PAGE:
This is a shove-in-the-oven risotto, probably sacrilege, but it tastes great and doesn't involve the constant attention at the stove. If you can't get your hands on fresh mushrooms, dried porcini mushrooms softened in boiling water will give you the meaty boost you might be looking for. I've made the mushroom component an add-on – leftover risotto can stretch far and wide. This way you aren't limited for the delights of arancini or cold risotto straight from the fridge.
small knob of butter
1 tbsp olive oil
1 small red onion, finely chopped
1 cup risotto rice (ie. arborio or carnaroli)
3 cups chicken stock
1 cup white wine
knob of butter
sea salt flakes
1 cup swiss brown mushrooms
1-2 large field mushrooms
zest of 1 lemon
juice of ½ lemon
½ cup shaved parmesan
1. Preheat oven to 175C.
2. Place a medium-sized oven-proof saucepan over medium heat. Add the knob of butter, and once sizzling, add the olive oil and red onion. Turn the heat to low and cook until the onion is soft and translucent. Add the rice and stir to coat the grains. Pour over the stock and wine and place in the oven.
3. Cook for about 20 minutes. About halfway through the cooking time, place a frypan over medium heat. Add the butter and a generous pinch of salt, then when the butter is sizzling, add the mushrooms and reduce the heat to low. Cook for the remaining time the risotto is in the oven, or until the mushrooms have cooked through.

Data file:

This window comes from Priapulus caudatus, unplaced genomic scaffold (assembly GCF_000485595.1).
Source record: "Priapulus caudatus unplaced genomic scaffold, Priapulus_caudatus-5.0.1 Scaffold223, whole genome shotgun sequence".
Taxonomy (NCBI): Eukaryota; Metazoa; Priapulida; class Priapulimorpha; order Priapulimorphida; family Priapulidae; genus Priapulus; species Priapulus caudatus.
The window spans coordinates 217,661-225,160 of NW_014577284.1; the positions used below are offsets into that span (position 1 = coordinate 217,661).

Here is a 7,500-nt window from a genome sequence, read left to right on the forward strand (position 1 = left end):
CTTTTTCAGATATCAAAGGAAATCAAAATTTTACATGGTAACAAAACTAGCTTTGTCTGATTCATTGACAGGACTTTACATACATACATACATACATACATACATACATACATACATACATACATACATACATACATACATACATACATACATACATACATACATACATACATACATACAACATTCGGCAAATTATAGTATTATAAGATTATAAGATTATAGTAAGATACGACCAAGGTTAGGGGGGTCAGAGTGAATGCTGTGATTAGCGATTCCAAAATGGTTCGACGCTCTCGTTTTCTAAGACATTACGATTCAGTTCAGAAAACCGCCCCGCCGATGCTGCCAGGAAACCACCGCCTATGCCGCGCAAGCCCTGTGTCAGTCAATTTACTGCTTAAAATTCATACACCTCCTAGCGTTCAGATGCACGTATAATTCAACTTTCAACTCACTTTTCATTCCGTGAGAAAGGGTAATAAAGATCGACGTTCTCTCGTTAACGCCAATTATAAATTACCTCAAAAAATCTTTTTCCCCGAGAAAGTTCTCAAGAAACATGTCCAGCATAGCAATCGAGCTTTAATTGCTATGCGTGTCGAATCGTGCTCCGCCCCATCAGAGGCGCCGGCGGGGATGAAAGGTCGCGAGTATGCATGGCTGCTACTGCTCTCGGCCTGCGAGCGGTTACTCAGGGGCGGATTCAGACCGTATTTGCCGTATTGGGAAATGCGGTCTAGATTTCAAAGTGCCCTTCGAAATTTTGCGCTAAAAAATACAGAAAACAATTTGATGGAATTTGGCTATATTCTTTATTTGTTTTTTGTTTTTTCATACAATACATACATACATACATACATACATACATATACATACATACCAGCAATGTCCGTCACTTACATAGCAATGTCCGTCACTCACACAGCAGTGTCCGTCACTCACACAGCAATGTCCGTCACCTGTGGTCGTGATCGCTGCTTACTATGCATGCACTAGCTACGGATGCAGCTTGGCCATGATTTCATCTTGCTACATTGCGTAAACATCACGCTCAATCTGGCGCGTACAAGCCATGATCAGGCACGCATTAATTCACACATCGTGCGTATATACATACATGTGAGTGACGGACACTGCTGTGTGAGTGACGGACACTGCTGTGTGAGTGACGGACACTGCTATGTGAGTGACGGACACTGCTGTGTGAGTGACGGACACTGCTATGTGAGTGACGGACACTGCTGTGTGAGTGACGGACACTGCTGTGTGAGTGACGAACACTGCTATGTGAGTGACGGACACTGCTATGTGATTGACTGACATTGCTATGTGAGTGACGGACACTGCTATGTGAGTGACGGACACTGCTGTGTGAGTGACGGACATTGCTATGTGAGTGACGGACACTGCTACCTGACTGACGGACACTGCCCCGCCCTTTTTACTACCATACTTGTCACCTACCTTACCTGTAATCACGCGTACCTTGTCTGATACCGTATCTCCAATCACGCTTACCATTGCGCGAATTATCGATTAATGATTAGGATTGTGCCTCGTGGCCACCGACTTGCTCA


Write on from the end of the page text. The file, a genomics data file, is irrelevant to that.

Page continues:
4. Peer in and give the risotto a stir at about the 15-minute mark – no one wants scolded risotto on the base of their pan. This risotto can take anywhere between 18 and 25 minutes. It's ready when the grains still have a slight bite (see recipe introduction). If you are concerned the risotto is drying out too quickly, slowly add extra stock, about a tablespoon at a time, and stir the rice between additions.
5. Scoop risotto into a serving dish and season with the lemon zest, juice and parmesan (see tip). Top with the mushrooms and season once more with any salt, if you feel it needs it. Serve piping hot.
Tip: At French culinary school, the hotplates were mostly led for me by an Italian chef, which is probably a good thing. While I love the meticulous and fastidious discipline of the French in the kitchen, it's the robustness of Italian cooking that has my heart. And this chef was fanatical about a good risotto. And if there are a few things I learnt and can since impart, it is this: cook until the grains have a slight bite and are still separated; and most importantly, your seasoning should actually be lemon juice, parmesan and then the salt.